Is Purpose Only for the Privileged?

Sometimes when I talk to people about ideas around work and purpose, I get resistance. That resistance often comes at me in the form of purpose shaming…

People push back with questions like: Isn’t it selfish or self-indulgent to be going on about this whole purpose thing when there are people in the world who are starving? No one wants to hear about our first world problems. Stop complaining. Why can’t we just be grateful to have a job? Millions of people in the world can barely meet their basic needs. It’s annoying to listen to well-educated, well-situated people whine about not being fulfilled or self-actualized.

I hear people dismissing the voice inside their heads that is nagging them to align with more meaningful work. They shrug it off as something that is elitist to entertain, or spoiled to even want. They say that purpose is a problem that only privileged people have. They point out that the poverty-stricken and the starving are not concerned about purpose. And so on.

It is true. They are absolutely right.

Purpose is a privilege.

Purpose seems too reserved for a few of us, the lucky ones. Those of us born in a safe, stable economy. Those of us living in relative peace, under relatively functional governments. Those of us who received adequate healthcare standards to grow up strong and vital, without debilitating diseases. Those of us who are given access to education and opportunities.

It is important to recognize these kinds of supportive circumstances as the blessings that they are.  We can do the most good when we are grateful for what they provide: opportunity. People who don’t have these basic foundations for their day-to-day lives certainly aren’t worrying about finding or expressing their purpose. They have more pressing concerns for survival.

And that is exactly why it is so important that we engage with it. That is exactly why it is so critical that we investigate the unanswered questions of our hearts and minds. That is exactly why it is not only our desire, but also our duty on some level, to find the courage to open ourselves up to the unknown. Not everyone can. Of those who can, not everyone will.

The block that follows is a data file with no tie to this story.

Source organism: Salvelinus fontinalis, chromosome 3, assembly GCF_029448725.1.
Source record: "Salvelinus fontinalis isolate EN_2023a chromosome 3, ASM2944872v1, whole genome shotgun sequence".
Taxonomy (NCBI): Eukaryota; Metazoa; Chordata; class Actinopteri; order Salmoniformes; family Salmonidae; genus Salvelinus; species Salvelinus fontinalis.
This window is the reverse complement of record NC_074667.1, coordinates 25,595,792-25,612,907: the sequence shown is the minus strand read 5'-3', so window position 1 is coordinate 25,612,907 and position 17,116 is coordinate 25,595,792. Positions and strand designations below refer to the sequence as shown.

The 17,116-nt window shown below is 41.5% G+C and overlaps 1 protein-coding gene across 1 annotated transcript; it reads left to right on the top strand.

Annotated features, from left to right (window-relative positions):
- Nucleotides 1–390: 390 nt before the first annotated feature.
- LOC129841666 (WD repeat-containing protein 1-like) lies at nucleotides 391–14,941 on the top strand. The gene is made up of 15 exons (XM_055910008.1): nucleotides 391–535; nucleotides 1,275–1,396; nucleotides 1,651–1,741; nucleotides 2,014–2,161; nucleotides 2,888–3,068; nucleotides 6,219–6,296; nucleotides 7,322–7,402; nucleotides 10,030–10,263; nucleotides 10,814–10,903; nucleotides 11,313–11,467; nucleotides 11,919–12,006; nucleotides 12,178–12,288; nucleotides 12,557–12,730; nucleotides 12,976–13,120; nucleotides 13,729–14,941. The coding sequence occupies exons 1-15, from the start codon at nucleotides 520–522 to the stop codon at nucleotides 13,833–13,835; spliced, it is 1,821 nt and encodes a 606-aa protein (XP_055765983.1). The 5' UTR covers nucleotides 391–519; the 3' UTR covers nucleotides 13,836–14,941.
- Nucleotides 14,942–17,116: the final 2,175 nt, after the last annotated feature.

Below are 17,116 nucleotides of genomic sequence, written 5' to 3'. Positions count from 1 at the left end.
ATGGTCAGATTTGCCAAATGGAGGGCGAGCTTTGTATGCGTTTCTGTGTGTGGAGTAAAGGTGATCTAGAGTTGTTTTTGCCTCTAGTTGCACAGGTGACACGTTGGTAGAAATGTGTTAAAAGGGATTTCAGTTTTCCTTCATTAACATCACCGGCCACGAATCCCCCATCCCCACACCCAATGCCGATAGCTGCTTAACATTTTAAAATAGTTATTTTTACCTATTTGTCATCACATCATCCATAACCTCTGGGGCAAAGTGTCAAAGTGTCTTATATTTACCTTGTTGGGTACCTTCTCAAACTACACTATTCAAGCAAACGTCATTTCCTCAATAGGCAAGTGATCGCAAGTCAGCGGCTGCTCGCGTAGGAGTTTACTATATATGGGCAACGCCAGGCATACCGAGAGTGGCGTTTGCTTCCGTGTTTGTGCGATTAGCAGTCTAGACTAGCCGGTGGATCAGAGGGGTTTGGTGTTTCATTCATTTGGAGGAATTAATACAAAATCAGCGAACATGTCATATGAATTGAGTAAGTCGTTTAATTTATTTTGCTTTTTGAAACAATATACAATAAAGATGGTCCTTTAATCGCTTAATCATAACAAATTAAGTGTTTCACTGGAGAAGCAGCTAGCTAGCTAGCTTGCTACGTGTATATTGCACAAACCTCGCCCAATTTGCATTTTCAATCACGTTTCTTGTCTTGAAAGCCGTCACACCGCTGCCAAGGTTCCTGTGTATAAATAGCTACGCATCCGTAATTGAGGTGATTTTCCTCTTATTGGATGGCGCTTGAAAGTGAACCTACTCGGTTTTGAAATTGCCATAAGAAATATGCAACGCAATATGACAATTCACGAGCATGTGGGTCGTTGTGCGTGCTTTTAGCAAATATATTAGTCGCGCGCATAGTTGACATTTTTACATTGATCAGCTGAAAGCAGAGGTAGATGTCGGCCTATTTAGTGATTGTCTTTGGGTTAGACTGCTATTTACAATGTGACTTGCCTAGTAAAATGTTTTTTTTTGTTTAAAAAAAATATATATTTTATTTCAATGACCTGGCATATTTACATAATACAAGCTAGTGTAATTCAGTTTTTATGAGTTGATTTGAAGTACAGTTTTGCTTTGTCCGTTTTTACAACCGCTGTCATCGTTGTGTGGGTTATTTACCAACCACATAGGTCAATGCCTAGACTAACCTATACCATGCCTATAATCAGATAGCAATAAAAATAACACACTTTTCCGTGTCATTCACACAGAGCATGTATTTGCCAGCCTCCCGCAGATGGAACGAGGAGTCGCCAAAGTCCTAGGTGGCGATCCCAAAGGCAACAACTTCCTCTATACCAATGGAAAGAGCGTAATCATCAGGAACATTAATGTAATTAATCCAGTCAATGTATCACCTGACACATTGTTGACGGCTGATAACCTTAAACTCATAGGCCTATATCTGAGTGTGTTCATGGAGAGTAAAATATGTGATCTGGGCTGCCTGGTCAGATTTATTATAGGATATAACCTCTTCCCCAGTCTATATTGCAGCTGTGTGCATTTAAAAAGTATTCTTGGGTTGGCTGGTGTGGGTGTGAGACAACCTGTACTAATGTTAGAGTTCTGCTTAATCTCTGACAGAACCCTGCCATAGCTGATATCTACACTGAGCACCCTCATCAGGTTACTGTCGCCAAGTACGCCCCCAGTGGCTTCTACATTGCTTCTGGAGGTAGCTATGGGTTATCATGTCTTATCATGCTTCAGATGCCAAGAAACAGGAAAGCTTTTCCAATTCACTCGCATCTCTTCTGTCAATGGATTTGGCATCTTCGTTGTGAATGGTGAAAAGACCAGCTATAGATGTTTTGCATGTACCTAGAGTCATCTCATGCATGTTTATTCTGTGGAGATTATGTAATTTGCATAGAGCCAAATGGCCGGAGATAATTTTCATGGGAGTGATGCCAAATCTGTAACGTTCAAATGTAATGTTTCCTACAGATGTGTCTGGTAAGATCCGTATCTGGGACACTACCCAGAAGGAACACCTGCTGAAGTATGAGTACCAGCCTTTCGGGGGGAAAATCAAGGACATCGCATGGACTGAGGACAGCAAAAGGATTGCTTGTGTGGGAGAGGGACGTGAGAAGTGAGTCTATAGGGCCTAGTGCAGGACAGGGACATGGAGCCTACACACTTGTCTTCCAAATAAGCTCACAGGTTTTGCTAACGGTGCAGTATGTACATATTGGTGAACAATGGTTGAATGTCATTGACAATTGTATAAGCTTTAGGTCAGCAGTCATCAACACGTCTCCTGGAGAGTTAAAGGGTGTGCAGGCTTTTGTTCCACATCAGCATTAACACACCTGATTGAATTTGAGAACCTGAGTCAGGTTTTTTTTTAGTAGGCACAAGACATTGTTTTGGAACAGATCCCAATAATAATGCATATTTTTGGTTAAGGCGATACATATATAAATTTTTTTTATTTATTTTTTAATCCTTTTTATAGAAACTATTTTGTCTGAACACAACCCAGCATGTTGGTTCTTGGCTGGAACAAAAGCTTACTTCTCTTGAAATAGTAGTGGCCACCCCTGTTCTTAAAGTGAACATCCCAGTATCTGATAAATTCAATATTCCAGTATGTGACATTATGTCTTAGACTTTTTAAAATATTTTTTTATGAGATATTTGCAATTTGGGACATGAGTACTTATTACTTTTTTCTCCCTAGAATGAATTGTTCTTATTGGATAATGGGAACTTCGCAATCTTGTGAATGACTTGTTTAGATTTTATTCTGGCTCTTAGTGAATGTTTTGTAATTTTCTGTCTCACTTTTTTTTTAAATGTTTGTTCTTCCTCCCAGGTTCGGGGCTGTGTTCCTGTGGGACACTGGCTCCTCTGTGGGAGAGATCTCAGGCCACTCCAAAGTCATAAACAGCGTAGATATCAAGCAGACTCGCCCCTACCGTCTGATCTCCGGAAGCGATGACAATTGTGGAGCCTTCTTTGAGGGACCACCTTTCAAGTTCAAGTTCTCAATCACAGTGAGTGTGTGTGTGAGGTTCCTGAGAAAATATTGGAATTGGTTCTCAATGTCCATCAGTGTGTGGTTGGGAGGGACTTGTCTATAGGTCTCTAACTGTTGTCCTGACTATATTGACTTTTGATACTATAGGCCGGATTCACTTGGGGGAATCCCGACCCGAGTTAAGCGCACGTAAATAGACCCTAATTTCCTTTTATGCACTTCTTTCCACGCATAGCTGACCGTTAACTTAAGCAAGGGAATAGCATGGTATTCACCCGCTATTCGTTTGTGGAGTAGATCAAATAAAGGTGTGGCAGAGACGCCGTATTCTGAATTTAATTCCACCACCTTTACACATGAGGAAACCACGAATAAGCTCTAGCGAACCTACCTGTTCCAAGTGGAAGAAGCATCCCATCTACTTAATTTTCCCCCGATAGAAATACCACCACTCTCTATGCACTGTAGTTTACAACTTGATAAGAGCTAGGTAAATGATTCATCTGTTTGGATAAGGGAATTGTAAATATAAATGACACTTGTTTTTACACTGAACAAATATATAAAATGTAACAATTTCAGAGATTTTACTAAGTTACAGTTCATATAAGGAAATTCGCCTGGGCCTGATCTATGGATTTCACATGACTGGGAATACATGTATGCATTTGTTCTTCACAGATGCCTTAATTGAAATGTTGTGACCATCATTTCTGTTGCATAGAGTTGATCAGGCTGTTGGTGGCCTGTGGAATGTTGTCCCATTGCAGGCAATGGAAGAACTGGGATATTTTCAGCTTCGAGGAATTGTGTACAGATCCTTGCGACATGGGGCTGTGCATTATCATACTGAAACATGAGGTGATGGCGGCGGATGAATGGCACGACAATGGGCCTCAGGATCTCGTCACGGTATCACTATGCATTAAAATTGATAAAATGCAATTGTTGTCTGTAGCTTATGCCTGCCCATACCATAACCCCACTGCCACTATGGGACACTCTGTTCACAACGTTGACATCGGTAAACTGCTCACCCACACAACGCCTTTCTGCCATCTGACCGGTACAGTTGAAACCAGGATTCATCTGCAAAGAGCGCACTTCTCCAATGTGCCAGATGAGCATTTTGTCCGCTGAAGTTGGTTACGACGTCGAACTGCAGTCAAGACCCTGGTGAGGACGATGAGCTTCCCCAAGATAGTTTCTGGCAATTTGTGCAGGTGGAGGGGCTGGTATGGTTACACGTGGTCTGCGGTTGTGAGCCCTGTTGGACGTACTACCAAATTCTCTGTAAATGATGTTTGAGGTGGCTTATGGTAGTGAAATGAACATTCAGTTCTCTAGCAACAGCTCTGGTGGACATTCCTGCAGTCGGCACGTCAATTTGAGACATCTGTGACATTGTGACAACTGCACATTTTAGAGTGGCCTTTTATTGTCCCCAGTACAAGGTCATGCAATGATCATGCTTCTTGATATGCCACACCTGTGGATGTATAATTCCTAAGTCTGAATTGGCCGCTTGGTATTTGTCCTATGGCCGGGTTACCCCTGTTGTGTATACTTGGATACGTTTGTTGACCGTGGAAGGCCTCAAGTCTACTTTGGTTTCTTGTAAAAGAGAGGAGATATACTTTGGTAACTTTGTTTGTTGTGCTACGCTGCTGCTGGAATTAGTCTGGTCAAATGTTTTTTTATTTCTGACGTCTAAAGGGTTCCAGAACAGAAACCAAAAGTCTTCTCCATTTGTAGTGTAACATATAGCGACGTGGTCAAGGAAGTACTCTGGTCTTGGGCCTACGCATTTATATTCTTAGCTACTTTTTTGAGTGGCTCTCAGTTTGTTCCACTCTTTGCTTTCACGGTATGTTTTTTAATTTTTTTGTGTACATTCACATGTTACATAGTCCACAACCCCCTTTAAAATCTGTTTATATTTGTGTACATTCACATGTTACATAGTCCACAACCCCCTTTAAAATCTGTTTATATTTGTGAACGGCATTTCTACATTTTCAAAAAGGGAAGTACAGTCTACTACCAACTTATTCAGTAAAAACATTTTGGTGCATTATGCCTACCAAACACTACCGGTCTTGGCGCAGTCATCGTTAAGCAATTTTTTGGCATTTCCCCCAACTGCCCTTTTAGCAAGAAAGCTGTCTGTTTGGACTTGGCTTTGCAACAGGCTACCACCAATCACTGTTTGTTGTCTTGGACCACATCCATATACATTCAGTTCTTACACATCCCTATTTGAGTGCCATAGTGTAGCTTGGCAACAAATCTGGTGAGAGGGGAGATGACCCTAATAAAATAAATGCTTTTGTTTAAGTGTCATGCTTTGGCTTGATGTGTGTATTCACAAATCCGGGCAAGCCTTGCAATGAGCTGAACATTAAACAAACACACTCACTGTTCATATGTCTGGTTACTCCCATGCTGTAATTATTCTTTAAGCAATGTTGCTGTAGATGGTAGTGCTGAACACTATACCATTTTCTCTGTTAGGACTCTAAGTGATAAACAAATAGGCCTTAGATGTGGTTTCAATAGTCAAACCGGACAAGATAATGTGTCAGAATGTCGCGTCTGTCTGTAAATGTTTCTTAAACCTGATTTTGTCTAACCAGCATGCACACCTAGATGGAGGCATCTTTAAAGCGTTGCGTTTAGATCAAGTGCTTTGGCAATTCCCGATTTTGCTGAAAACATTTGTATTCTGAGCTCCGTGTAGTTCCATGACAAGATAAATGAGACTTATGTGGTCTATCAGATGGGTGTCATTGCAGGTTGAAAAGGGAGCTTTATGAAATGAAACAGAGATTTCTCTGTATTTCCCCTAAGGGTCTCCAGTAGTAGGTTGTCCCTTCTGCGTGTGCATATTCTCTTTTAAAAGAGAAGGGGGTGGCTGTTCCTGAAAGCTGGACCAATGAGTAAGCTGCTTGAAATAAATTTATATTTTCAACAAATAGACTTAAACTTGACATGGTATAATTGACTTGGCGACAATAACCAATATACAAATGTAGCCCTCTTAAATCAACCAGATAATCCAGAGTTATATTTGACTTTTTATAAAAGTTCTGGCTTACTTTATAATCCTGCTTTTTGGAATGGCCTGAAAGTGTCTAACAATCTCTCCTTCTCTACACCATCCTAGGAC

Seeing that purpose is a privilege is not something that should make us shy away from inviting it into our lives. True, Only a few have the opportunity to entertain aspirations of meaningful work, to choose their work, beyond what puts food on the table. And, if you have the privilege, it is also your responsibility. Because being on purpose, living on purpose, working on purpose… It is all ultimately about being in service. It’s about creation and contribution.

We have so many problems that need solving in the world. There are so many issues and injustices that need healing. I don’t need to list them here. There are far too many. Your heart is aching to give back. Maybe you even feel the pain of ignoring that call for many years.

If you are one of the privileged ones, I will acknowledge that it is easier to ignore the call. It is easier to stay with your head down, nose to the grindstone, collecting your paychecks, and acquiring and accumulating and spending and distracting yourself to oblivion. I did this myself for a really long time. Maybe you know you’re not contributing as much as you could. Maybe you know you’re actually helping perpetuate ills that you would otherwise stand up against.. But it is easier to pretend you don’t know. It is easier to stay where you are. It is easier to stay stuck.

Purpose is not for the weak. It is not for the fearful. And it is definitely not for those who are content to be merely comfortable. Purpose is for the bold-hearted, the steel-willed, the thick-skinned. It takes immense courage and incredible trust to step out of security and comfort and choose the on-purpose path over the regularly scheduled program.

For the sake of all those who don’t have the privilege… please…

Let your privilege strengthen your commitment to service.

And choose purpose over the program.